Tags: improving employee wellbeing; Employee Assistance Programme
During these uncertain times, many organisations find it challenging to respond adequately to wellbeing concerns of their staff. Some common concerns raised are anxiety, depression, health issues (including those of loved ones), exacerbation of pre-existing mental health issues, burnout, difficult relationship issues, and exhaustion from constant change. There is also an overlay of other external factors that may add to such struggles. These include immigration issues, job losses, reports of racist incidents and social isolation.
Companies can consider changes to workload and job scopes, policies and employee benefits to enhance employee wellbeing. When employers acknowledge mental health issues, discuss them frankly and display empathy, they show employees that the organisation cares for them.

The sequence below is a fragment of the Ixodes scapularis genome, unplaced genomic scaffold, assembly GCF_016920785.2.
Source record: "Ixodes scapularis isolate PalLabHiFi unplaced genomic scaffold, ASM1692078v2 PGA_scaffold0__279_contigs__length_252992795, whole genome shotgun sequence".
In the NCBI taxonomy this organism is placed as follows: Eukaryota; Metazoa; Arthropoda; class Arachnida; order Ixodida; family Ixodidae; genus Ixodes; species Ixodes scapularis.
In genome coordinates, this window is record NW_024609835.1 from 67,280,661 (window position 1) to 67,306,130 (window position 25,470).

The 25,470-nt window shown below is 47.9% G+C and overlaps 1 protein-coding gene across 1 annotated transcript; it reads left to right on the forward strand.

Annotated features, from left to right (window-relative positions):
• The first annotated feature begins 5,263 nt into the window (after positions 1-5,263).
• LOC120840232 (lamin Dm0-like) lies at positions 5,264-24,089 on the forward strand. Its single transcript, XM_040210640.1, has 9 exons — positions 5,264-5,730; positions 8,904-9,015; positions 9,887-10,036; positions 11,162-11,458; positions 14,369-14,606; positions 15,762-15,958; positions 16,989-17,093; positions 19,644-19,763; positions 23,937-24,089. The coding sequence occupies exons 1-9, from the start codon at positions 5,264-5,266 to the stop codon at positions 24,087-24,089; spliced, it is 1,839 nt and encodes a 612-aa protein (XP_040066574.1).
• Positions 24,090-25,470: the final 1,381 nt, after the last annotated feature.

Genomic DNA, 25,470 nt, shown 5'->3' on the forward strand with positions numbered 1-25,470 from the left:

These actions encourage employees to vocalise their struggles and allow the organisation to offer them support before their problems aggravate. For instance, implementing an Employee Assistance Programme (EAP) is one such way to extend help to employees in need.
Discussed at greater length below are some suggestions on how to improve employee wellbeing and foster a healthier work environment.
To effectively respond to employees’ wellbeing concerns, creating a workplace culture that embraces openness and vulnerability is of utmost priority.
It is often difficult for us to admit our vulnerabilities, much less do so at the workplace. Talking about our weaknesses involves being honest about things that are sensitive and personal – our capabilities, limits and feelings.
Employers are equipped with the power to bring about cultural changes at the company. People in leadership positions should actively share their stories and show their human side by being open about their emotions. This allows employees to understand that they are not the only ones feeling the pressure and caught in the tide. There are many struggling just like them and others who care for them and wish to provide support.